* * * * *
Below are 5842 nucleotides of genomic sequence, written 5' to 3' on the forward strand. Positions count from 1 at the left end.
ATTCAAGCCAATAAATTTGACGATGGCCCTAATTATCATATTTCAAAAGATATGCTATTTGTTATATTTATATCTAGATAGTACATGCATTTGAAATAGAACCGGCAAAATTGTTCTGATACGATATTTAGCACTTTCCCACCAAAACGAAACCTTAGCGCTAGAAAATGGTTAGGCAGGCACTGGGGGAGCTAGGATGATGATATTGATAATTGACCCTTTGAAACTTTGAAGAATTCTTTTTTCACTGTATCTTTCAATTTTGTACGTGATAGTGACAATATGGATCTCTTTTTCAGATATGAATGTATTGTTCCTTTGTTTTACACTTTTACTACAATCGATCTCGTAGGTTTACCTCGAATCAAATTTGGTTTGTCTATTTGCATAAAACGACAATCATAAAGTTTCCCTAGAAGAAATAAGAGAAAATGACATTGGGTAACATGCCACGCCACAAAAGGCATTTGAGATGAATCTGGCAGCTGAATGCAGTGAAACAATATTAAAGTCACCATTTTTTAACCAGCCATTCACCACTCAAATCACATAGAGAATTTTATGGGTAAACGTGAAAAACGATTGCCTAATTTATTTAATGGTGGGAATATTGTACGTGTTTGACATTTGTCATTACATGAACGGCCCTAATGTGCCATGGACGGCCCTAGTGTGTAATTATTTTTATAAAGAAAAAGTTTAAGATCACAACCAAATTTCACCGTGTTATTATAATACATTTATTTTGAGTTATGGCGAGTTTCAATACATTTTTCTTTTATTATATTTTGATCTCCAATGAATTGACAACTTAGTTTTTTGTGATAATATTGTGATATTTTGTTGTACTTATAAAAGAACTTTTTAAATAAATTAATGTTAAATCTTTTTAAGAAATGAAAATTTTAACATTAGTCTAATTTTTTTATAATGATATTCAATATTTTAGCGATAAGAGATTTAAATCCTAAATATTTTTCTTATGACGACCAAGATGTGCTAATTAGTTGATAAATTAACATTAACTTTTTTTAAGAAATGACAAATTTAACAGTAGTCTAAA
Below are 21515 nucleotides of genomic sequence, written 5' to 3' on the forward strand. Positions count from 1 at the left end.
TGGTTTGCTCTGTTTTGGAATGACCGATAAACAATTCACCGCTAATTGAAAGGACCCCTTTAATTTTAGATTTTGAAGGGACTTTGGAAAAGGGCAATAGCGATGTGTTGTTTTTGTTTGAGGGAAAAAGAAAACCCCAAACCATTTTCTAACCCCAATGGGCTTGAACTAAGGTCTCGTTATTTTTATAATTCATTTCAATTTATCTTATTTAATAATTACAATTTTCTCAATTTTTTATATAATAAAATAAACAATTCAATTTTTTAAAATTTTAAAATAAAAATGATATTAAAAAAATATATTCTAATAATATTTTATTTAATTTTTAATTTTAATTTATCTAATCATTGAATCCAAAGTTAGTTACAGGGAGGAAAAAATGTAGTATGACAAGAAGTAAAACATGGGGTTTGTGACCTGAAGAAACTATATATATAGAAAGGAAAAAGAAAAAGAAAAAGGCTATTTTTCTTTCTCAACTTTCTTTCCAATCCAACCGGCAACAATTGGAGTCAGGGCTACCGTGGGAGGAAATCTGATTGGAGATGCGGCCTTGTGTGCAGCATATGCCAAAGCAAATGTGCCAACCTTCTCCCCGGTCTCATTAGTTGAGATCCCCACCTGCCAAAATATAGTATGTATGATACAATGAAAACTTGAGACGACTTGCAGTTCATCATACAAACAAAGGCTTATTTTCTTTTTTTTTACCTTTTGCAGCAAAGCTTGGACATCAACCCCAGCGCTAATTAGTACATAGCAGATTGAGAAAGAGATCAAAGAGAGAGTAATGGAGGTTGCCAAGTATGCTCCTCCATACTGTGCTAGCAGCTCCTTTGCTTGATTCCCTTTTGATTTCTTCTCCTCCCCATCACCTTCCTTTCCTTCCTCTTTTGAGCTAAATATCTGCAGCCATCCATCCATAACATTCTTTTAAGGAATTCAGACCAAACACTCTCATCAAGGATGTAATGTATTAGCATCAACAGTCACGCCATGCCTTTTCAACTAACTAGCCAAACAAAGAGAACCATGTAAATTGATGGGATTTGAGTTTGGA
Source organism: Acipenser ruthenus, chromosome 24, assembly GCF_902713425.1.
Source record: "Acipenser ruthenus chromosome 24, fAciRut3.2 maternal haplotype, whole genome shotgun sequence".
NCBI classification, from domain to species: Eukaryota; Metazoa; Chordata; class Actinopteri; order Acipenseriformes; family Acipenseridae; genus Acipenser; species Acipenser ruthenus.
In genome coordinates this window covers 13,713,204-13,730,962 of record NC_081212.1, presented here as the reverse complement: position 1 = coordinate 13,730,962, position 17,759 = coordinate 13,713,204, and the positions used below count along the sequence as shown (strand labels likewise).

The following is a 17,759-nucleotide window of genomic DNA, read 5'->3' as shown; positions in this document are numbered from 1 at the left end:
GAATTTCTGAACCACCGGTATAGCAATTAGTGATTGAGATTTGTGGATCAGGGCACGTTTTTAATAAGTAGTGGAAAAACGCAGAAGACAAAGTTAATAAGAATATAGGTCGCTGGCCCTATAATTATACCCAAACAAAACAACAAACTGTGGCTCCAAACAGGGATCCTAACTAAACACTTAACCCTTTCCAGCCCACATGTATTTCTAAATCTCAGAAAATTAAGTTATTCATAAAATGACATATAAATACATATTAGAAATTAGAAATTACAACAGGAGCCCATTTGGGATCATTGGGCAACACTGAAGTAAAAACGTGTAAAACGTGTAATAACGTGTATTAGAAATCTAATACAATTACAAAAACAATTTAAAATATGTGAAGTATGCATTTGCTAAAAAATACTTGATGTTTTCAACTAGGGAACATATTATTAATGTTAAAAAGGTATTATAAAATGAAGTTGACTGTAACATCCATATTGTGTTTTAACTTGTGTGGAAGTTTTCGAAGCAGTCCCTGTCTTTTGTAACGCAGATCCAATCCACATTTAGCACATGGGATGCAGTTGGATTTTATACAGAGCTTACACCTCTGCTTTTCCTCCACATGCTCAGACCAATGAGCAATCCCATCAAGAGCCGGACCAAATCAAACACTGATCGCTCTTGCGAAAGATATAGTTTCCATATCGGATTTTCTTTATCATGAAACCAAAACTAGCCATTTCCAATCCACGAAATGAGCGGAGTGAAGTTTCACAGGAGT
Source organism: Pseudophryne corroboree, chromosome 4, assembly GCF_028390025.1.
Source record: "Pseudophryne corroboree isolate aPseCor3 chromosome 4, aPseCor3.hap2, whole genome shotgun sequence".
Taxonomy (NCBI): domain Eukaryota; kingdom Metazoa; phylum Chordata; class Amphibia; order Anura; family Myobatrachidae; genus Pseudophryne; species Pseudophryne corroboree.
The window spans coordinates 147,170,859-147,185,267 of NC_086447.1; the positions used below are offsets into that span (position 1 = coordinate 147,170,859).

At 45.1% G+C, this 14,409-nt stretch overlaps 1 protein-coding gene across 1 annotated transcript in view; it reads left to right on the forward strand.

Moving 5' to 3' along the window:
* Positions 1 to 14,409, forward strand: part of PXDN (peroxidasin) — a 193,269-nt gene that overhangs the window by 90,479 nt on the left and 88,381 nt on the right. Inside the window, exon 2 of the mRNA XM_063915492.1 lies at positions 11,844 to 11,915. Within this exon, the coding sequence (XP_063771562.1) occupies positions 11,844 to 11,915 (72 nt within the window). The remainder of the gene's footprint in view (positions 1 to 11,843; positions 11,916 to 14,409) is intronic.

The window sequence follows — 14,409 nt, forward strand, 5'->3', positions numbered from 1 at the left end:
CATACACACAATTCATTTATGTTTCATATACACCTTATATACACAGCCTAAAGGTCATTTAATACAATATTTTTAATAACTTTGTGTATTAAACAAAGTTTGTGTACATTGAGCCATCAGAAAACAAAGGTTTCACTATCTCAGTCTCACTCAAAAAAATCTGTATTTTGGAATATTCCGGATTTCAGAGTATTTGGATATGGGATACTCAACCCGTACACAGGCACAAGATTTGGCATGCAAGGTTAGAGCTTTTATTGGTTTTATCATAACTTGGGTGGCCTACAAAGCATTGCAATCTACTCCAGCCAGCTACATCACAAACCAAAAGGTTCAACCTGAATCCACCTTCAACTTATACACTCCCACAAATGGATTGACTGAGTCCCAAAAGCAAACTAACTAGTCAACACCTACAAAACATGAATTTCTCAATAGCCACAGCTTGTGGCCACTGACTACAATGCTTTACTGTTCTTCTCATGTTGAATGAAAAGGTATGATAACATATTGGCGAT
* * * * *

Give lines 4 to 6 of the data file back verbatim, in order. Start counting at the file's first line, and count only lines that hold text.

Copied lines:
TGGTTTGCTCTGTTTTGGAATGACCGATAAACAATTCACCGCTAATTGAAAGGACCCCTTTAATTTTAGATTTTGAAGGGACTTTGGAAAAGGGCAATAGCGATGTGTTGTTTTTGTTTGAGGGAAAAAGAAAACCCCAAACCATTTTCTAACCCCAATGGGCTTGAACTAAGGTCTCGTTATTTTTATAATTCATTTCAATTTATCTTATTTAATAATTACAATTTTCTCAATTTTTTATATAATAAAATAAACAATTCAATTTTTTAAAATTTTAAAATAAAAATGATATTAAAAAAATATATTCTAATAATATTTTATTTAATTTTTAATTTTAATTTATCTAATCATTGAATCCAAAGTTAGTTACAGGGAGGAAAAAATGTAGTATGACAAGAAGTAAAACATGGGGTTTGTGACCTGAAGAAACTATATATATAGAAAGGAAAAAGAAAAAGAAAAAGGCTATTTTTCTTTCTCAACTTTCTTTCCAATCCAACCGGCAACAATTGGAGTCAGGGCTACCGTGGGAGGAAATCTGATTGGAGATGCGGCCTTGTGTGCAGCATATGCCAAAGCAAATGTGCCAACCTTCTCCCCGGTCTCATTAGTTGAGATCCCCACCTGCCAAAATATAGTATGTATGATACAATGAAAACTTGAGACGACTTGCAGTTCATCATACAAACAAAGGCTTATTTTCTTTTTTTTTACCTTTTGCAGCAAAGCTTGGACATCAACCCCAGCGCTAATTAGTACATAGCAGATTGAGAAAGAGATCAAAGAGAGAGTAATGGAGGTTGCCAAGTATGCTCCTCCATACTGTGCTAGCAGCTCCTTTGCTTGATTCCCTTTTGATTTCTTCTCCTCCCCATCACCTTCCTTTCCTTCCTCTTTTGAGCTAAATATCTGCAGCCATCCATCCATAACATTCTTTTAAGGAATTCAGACCAAACACTCTCATCAAGGATGTAATGTATTAGCATCAACAGTCACGCCATGCCTTTTCAACTAACTAGCCAAACAAAGAGAACCATGTAAATTGATGGGATTTGAGTTTGGA
Source organism: Acipenser ruthenus, chromosome 24, assembly GCF_902713425.1.
Source record: "Acipenser ruthenus chromosome 24, fAciRut3.2 maternal haplotype, whole genome shotgun sequence".